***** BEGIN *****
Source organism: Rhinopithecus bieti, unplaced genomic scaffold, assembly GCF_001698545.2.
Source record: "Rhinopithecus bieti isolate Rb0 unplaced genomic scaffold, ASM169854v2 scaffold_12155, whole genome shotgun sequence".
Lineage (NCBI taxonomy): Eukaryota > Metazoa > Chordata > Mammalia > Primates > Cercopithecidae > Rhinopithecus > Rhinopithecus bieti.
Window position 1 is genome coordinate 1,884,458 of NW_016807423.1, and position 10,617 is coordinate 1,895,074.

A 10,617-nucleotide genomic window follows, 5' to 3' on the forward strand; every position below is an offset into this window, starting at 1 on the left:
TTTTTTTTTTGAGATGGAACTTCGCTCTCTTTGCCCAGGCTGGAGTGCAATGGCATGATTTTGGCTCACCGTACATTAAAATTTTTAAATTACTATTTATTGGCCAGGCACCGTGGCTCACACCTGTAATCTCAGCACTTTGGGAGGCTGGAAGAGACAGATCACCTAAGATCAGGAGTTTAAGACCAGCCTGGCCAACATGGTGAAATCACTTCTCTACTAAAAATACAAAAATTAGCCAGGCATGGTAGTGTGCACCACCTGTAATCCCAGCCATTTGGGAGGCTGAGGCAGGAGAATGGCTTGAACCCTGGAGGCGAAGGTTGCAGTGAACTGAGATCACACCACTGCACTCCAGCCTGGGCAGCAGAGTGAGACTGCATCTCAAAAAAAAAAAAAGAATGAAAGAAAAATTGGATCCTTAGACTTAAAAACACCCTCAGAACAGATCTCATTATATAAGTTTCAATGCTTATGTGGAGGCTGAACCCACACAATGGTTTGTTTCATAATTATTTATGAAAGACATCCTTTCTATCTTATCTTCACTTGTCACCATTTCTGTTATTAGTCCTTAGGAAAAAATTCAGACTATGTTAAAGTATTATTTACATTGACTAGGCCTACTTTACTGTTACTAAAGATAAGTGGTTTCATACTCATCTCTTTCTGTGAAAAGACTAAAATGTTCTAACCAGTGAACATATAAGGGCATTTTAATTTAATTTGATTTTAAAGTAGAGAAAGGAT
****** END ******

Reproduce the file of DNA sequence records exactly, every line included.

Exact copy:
Source organism: Rhinopithecus bieti, unplaced genomic scaffold, assembly GCF_001698545.2.
Source record: "Rhinopithecus bieti isolate Rb0 unplaced genomic scaffold, ASM169854v2 scaffold_12155, whole genome shotgun sequence".
Lineage (NCBI taxonomy): Eukaryota > Metazoa > Chordata > Mammalia > Primates > Cercopithecidae > Rhinopithecus > Rhinopithecus bieti.
Window position 1 is genome coordinate 1,884,458 of NW_016807423.1, and position 10,617 is coordinate 1,895,074.

A 10,617-nucleotide genomic window follows, 5' to 3' on the forward strand; every position below is an offset into this window, starting at 1 on the left:
TTTTTTTTTTGAGATGGAACTTCGCTCTCTTTGCCCAGGCTGGAGTGCAATGGCATGATTTTGGCTCACCGTACATTAAAATTTTTAAATTACTATTTATTGGCCAGGCACCGTGGCTCACACCTGTAATCTCAGCACTTTGGGAGGCTGGAAGAGACAGATCACCTAAGATCAGGAGTTTAAGACCAGCCTGGCCAACATGGTGAAATCACTTCTCTACTAAAAATACAAAAATTAGCCAGGCATGGTAGTGTGCACCACCTGTAATCCCAGCCATTTGGGAGGCTGAGGCAGGAGAATGGCTTGAACCCTGGAGGCGAAGGTTGCAGTGAACTGAGATCACACCACTGCACTCCAGCCTGGGCAGCAGAGTGAGACTGCATCTCAAAAAAAAAAAAAGAATGAAAGAAAAATTGGATCCTTAGACTTAAAAACACCCTCAGAACAGATCTCATTATATAAGTTTCAATGCTTATGTGGAGGCTGAACCCACACAATGGTTTGTTTCATAATTATTTATGAAAGACATCCTTTCTATCTTATCTTCACTTGTCACCATTTCTGTTATTAGTCCTTAGGAAAAAATTCAGACTATGTTAAAGTATTATTTACATTGACTAGGCCTACTTTACTGTTACTAAAGATAAGTGGTTTCATACTCATCTCTTTCTGTGAAAAGACTAAAATGTTCTAACCAGTGAACATATAAGGGCATTTTAATTTAATTTGATTTTAAAGTAGAGAAAGGAT